Appetite and weight loss in children on atomoxetine therapy: an exploratory clinical study
Keywords:Atomoxetine, ADHD, Children and adolescents, Appetite, Weight loss
Background: Atomoxetine has been widely used for treating attention deficit hyperactivity disorder (ADHD) in children, adolescents and adults. Several studies have confirmed its efficacy as assessed by parent and teacher ratings with respect to school performance and social and family functioning. Loss of appetite and weight has been its well documented side effect. In this study, we tried to assess the frequency and severity of the side effect of loss of appetite and weight loss in children diagnosed with ADHD and treated with atomoxetine.
Methods: This study was conducted at a tertiary care hospital. Children diagnosed as having ADHD were started on the minimum effective dose of Atomoxetine (0.5–1mg/kg body weight). The weight and calorie consumed by the patient per day were recorded before starting the medication. The doses were titrated over the next one month at the end of which parents were asked about any apparent change in appetite of patients. Weight and the caloric intake were noted and comparisons made with the previous record.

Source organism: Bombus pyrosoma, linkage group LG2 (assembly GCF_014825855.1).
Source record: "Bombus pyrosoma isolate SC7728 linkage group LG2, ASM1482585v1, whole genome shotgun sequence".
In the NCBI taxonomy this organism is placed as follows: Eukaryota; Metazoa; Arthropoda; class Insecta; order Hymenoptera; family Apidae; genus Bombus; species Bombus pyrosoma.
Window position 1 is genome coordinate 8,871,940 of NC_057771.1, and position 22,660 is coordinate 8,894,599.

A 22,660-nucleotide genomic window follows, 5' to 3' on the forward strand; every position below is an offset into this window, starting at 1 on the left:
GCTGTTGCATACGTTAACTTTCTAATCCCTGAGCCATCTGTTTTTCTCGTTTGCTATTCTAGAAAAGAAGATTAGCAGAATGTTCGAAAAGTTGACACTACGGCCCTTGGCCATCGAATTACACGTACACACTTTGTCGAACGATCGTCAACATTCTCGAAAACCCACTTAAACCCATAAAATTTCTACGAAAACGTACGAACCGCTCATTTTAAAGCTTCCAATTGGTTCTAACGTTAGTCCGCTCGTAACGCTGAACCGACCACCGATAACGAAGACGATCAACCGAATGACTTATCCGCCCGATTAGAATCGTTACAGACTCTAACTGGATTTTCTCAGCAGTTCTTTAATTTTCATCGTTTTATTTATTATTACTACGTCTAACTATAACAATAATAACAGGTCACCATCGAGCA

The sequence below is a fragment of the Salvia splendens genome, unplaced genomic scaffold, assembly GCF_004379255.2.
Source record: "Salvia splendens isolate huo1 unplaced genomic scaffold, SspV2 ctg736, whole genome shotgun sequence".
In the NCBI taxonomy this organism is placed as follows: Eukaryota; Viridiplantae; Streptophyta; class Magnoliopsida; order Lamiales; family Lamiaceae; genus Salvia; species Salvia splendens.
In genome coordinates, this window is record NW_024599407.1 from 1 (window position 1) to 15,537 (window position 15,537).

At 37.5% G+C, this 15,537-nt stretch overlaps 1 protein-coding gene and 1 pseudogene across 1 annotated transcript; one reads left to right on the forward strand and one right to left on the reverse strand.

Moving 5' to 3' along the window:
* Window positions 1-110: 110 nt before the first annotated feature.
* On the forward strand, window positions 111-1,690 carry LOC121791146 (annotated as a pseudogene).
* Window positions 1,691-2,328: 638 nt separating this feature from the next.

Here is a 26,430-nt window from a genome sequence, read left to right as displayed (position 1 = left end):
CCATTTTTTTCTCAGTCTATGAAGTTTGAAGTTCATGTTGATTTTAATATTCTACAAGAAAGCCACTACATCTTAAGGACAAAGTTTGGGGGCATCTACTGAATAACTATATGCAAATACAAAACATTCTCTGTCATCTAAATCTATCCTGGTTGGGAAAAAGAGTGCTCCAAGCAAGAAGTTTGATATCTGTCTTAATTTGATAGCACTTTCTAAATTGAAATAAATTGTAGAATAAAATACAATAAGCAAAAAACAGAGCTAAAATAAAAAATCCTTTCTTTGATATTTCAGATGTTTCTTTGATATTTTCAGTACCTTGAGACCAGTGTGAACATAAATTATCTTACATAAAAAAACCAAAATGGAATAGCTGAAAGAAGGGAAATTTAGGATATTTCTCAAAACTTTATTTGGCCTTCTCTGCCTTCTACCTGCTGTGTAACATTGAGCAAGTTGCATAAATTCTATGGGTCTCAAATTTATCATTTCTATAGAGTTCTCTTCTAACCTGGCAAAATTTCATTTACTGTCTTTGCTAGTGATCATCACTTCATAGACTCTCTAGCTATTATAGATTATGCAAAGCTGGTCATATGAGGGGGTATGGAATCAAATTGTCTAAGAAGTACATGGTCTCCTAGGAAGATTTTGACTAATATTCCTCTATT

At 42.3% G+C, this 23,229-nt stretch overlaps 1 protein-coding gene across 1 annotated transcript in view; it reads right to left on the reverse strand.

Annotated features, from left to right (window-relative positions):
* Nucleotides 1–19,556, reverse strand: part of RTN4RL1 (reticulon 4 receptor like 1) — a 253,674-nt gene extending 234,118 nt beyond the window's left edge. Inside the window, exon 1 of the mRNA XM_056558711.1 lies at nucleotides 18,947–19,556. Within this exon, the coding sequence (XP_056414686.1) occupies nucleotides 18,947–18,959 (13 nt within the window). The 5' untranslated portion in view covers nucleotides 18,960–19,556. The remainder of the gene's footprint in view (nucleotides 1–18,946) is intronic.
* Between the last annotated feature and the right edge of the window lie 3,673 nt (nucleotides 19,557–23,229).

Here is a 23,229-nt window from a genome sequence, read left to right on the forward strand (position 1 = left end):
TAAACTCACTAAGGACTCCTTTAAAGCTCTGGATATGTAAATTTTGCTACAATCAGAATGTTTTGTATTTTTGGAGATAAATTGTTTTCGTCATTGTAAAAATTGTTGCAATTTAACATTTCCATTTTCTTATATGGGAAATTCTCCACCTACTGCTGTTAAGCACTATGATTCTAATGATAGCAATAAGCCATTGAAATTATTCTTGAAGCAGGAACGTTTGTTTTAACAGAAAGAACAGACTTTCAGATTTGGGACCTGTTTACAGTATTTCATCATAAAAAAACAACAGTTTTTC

Results: 49 patients completed the study. 21 (42.9%) patients had a decrease in weight. However, ‘clinically significant weight loss’ (>5% body weight) was seen in 3 (6.1%) patients only. 17 patients (34.7%) reported a decrease in their daily calorie intake. 15 (30.6%) parents reported appetite loss, out of which 9 (18.4%) parents reported a ‘major decrease’ in the appetite of their children, warranting a change of dose/dosing schedule.
Conclusions: Though a significant number of patients and their parents reported loss of appetite and weight, more frequently in females, clinically significant weight loss was seen only in a minority (6.1%) of patients. Nevertheless, a regular weight monitoring is a must in daily clinical practice when maintaining a patient on atomoxetine.
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